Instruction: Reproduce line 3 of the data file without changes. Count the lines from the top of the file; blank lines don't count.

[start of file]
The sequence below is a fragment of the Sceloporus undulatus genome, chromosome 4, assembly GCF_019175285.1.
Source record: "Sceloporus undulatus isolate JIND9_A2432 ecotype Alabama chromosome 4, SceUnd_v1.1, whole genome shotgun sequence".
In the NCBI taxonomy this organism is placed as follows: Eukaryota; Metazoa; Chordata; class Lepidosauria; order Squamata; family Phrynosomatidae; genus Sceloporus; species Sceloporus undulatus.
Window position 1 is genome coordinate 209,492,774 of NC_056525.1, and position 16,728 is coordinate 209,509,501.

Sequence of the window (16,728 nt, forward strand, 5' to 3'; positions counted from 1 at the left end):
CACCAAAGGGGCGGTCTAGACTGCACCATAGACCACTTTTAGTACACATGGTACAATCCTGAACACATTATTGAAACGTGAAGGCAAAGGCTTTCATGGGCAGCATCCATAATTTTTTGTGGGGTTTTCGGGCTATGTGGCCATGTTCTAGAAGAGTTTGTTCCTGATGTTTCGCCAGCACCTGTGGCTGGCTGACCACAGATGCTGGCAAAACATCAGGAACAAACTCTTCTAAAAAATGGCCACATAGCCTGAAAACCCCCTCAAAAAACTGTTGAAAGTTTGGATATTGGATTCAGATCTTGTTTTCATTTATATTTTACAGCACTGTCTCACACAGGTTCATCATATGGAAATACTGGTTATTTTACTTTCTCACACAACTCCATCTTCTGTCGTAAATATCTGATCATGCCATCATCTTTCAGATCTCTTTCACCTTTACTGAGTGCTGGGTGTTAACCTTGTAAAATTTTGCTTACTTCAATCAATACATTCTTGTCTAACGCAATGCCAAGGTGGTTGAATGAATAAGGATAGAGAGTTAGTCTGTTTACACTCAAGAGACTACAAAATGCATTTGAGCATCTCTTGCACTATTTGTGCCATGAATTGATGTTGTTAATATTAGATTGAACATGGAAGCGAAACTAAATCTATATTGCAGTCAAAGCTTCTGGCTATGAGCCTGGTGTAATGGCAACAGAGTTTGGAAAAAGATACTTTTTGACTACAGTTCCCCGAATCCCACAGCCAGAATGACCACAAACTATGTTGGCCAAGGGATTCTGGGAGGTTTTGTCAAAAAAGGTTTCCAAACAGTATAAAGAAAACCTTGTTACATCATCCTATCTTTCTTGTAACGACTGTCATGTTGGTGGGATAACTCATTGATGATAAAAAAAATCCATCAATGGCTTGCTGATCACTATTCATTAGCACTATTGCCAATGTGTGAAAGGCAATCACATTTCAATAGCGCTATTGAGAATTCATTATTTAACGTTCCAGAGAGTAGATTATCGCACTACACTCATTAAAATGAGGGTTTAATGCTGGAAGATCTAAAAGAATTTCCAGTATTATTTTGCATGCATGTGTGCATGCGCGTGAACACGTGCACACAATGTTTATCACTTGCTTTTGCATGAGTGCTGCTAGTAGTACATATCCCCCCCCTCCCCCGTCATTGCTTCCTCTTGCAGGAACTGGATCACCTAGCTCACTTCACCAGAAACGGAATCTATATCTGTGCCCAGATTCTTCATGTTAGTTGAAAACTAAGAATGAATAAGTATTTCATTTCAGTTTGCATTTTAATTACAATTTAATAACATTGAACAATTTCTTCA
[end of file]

In the NCBI taxonomy this organism is placed as follows: Eukaryota; Metazoa; Chordata; class Lepidosauria; order Squamata; family Phrynosomatidae; genus Sceloporus; species Sceloporus undulatus.